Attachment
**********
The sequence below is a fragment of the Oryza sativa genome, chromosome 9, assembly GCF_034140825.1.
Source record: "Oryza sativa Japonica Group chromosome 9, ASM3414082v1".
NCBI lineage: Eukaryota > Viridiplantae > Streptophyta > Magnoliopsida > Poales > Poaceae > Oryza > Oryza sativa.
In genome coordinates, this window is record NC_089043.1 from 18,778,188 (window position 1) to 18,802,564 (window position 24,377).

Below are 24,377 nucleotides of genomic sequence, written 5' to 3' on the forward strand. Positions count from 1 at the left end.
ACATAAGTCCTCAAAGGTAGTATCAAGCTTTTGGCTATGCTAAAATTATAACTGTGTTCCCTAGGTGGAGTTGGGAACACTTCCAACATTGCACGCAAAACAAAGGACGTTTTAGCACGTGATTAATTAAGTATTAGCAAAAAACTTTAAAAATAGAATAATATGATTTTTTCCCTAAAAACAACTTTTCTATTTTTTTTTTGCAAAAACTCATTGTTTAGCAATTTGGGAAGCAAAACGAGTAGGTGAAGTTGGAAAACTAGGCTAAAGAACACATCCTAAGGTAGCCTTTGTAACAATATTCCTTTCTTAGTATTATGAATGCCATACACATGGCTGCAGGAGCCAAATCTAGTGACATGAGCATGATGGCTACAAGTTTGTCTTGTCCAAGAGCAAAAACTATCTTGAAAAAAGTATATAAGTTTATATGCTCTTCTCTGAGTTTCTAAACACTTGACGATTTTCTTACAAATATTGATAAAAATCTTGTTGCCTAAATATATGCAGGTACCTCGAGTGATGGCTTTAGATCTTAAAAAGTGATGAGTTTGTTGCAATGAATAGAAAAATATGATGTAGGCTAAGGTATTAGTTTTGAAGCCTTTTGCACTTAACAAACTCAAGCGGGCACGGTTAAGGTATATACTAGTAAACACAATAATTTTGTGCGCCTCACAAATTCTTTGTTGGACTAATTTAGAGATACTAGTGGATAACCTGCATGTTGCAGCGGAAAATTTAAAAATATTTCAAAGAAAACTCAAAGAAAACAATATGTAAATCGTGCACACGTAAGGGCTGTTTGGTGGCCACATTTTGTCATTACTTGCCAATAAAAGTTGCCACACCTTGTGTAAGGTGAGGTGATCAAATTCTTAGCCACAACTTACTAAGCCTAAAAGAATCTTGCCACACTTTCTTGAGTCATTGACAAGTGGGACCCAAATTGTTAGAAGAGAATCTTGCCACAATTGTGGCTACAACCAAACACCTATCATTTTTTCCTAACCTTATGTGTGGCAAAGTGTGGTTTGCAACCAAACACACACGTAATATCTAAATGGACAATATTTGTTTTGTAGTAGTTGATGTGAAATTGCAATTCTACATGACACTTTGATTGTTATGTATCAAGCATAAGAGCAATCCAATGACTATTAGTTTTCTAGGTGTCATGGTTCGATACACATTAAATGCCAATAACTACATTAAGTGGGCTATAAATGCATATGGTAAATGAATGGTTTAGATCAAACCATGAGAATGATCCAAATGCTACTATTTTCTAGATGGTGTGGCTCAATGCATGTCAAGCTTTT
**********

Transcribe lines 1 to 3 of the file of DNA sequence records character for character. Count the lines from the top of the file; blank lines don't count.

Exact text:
The sequence below is a fragment of the Oryza sativa genome, chromosome 9, assembly GCF_034140825.1.
Source record: "Oryza sativa Japonica Group chromosome 9, ASM3414082v1".
NCBI lineage: Eukaryota > Viridiplantae > Streptophyta > Magnoliopsida > Poales > Poaceae > Oryza > Oryza sativa.